To address the Coke issue, it is important to understand how our
bodies are fueled during endurance events. Energy is stored in three
forms: carbohydrates, protein, and fat. The most efficient energy
comes from carbohydrates (i.e., glycogen/sugar). However, after
about 4-6 hours of running, the body depletes itself of carbohydrates
and begins to use fat as the primary fuel source. The problem here
is that the body cannot metabolize fat as efficiently, thus requiring
the runner to slow down significantly (i.e., hitting the wall).
To avoid this "wall", the endurance runner must focus on taking in as
much carbohydrates as possible once the run begins. Since you want
the carbs to get where they are needed quickly, what we typically
recognize as "bad" carbs in an everyday diet (candy, sugar, cookies,
soda) become "good" carbs during an endurance run. This is because
the body can very quickly metabolize these more refined products.
Keeping up on carbs is helpful, but it is difficult to make it
through a 100-mile race without becomeing somewhat depleted. Thus,
it is also desirable to speed up the fat metabolization process.
Most studies show that the best substance to accomplish this is
caffeine. Following this logic, Coke provides a double punch of
sugar and caffeine that can help the body metabolize what it needs
for endurance running.
As for the sugar crash, when you are running a 100-miles, a crash can
happen at any minute if you don't keep up with the carbs. Slow-
metabolizing carbs (brown rice, fruit) actually promote a crash more
than the fast metabolizing carbs (candy, sugar, Coke) because the
body is running on overload. The Coke reaches your system much
faster and can thus keep off the crash as long as you keep up the
The issue of caffeine being a diuretic is probably the toughest for
people to deal with. The key thing here is to note that the
dehydrating effect of running 100-miles is an order of magnitude
greater than the dehydrating effect of caffeine. No one in their
right mind would ONLY drink Coke during an endurance event. The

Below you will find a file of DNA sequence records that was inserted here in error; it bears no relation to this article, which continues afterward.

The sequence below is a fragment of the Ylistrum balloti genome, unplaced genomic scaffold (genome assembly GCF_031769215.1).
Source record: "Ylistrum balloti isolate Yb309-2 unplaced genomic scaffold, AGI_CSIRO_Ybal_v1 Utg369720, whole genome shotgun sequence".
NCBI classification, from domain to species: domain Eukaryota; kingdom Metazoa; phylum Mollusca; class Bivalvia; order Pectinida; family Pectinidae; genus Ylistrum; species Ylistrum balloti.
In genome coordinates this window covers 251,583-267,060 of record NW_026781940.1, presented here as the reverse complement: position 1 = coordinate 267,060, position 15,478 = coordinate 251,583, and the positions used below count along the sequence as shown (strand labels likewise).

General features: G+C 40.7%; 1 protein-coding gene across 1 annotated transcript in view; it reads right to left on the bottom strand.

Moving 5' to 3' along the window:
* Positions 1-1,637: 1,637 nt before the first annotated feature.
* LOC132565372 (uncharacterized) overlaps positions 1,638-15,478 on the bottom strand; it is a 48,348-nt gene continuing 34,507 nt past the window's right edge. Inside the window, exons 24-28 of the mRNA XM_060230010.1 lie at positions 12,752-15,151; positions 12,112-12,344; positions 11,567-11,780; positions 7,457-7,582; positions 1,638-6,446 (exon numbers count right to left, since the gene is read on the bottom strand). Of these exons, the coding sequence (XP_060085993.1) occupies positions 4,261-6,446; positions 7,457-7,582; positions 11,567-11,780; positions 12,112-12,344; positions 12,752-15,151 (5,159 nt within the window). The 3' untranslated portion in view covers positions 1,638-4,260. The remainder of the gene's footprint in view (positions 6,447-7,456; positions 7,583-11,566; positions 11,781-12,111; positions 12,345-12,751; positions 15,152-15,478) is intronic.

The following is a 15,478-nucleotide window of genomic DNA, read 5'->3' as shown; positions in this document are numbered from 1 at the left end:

average person will sweat 4-gallons of fluid during a 100-mile run
and must attempt to replace most of that during the event or suffer
serious dehydration. The diuretic effects of caffeine are almost
negligible when dealing with exertion at this level.
As a side note, most participants in a 100-mile run end up staying
awake for one or two days without sleep, so there are certainly other
reasons why we crave caffeine ...
Hope this helps!
- Patrick McCartney
--- In firstname.lastname@example.org, "Jonni" <txtrigger@...> wrote:
> I have a question I am sure someone on this list can answer for me.
> I'm the endurance rider who finished Tevis with my horse in 2005. I
> have little knowledge of what it takes to run long distance, but
> to understand products etc. that y'all use, and apply to a long day
> on the trail with my horse as needed. Anyway, a discussion of a
> craving coke during an endurance ride came up on a riding list, and
> many said how bad coke was for them on a long hot day when working
> their bodies hard. I commented that I see coke at all the aid
> stations on a 50 mile run I volunteer at here in TX, (The
> Run) and how many runners come in from the trail, WANTING the
> and not juice etc.
> So, can someone share with my why coke, when a sugar crash can
> happen, it is a diuretic and can dehydrate etc. etc. ?? Feel free
> reply direct, as I'm sure this is not of much interest to the folks
> on the list. ;-)
> And good luck to those training for this years WS100. I would love
> go to Tevis every year. I LOVE that trail!!!